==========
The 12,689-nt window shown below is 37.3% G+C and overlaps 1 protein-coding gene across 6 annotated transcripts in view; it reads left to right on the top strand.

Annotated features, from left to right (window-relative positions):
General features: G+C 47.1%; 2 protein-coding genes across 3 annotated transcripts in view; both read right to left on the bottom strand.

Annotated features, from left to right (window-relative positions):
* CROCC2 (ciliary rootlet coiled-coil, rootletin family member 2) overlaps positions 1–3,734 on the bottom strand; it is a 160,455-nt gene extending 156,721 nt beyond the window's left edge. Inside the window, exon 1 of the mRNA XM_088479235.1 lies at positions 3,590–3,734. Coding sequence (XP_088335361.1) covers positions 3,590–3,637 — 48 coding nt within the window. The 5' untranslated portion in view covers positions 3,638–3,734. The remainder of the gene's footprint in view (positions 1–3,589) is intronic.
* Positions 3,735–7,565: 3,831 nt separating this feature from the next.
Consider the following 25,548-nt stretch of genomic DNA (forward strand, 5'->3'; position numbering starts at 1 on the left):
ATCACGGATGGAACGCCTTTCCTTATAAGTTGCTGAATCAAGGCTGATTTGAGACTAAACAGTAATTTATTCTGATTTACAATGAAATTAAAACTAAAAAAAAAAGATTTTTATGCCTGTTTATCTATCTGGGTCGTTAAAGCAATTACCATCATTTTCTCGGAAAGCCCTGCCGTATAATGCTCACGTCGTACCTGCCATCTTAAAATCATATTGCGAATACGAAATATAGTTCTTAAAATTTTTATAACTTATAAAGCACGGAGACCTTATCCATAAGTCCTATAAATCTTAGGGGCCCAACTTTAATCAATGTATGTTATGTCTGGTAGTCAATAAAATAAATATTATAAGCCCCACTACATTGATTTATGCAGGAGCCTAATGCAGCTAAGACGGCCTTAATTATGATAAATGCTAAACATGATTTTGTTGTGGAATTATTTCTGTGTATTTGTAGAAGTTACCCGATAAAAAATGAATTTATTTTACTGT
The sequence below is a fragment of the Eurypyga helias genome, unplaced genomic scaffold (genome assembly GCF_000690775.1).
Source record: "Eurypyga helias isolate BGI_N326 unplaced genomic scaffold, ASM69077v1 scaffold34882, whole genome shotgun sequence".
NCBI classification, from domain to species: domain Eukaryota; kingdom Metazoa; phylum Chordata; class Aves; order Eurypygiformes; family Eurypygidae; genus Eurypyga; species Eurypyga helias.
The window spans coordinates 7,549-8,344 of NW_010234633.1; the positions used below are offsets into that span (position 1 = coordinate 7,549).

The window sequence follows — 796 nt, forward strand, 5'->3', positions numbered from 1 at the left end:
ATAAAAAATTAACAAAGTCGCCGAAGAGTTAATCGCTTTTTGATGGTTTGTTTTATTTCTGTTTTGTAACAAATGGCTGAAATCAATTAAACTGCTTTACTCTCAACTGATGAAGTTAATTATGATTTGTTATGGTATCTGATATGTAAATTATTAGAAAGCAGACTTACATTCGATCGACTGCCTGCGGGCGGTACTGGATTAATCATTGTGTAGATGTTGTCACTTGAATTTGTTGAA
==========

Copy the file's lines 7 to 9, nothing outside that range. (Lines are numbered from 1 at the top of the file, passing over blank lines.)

Consider the following 25,548-nt stretch of genomic DNA (forward strand, 5'->3'; position numbering starts at 1 on the left):
ATCACGGATGGAACGCCTTTCCTTATAAGTTGCTGAATCAAGGCTGATTTGAGACTAAACAGTAATTTATTCTGATTTACAATGAAATTAAAACTAAAAAAAAAAGATTTTTATGCCTGTTTATCTATCTGGGTCGTTAAAGCAATTACCATCATTTTCTCGGAAAGCCCTGCCGTATAATGCTCACGTCGTACCTGCCATCTTAAAATCATATTGCGAATACGAAATATAGTTCTTAAAATTTTTATAACTTATAAAGCACGGAGACCTTATCCATAAGTCCTATAAATCTTAGGGGCCCAACTTTAATCAATGTATGTTATGTCTGGTAGTCAATAAAATAAATATTATAAGCCCCACTACATTGATTTATGCAGGAGCCTAATGCAGCTAAGACGGCCTTAATTATGATAAATGCTAAACATGATTTTGTTGTGGAATTATTTCTGTGTATTTGTAGAAGTTACCCGATAAAAAATGAATTTATTTTACTGT
The sequence below is a fragment of the Eurypyga helias genome, unplaced genomic scaffold (genome assembly GCF_000690775.1).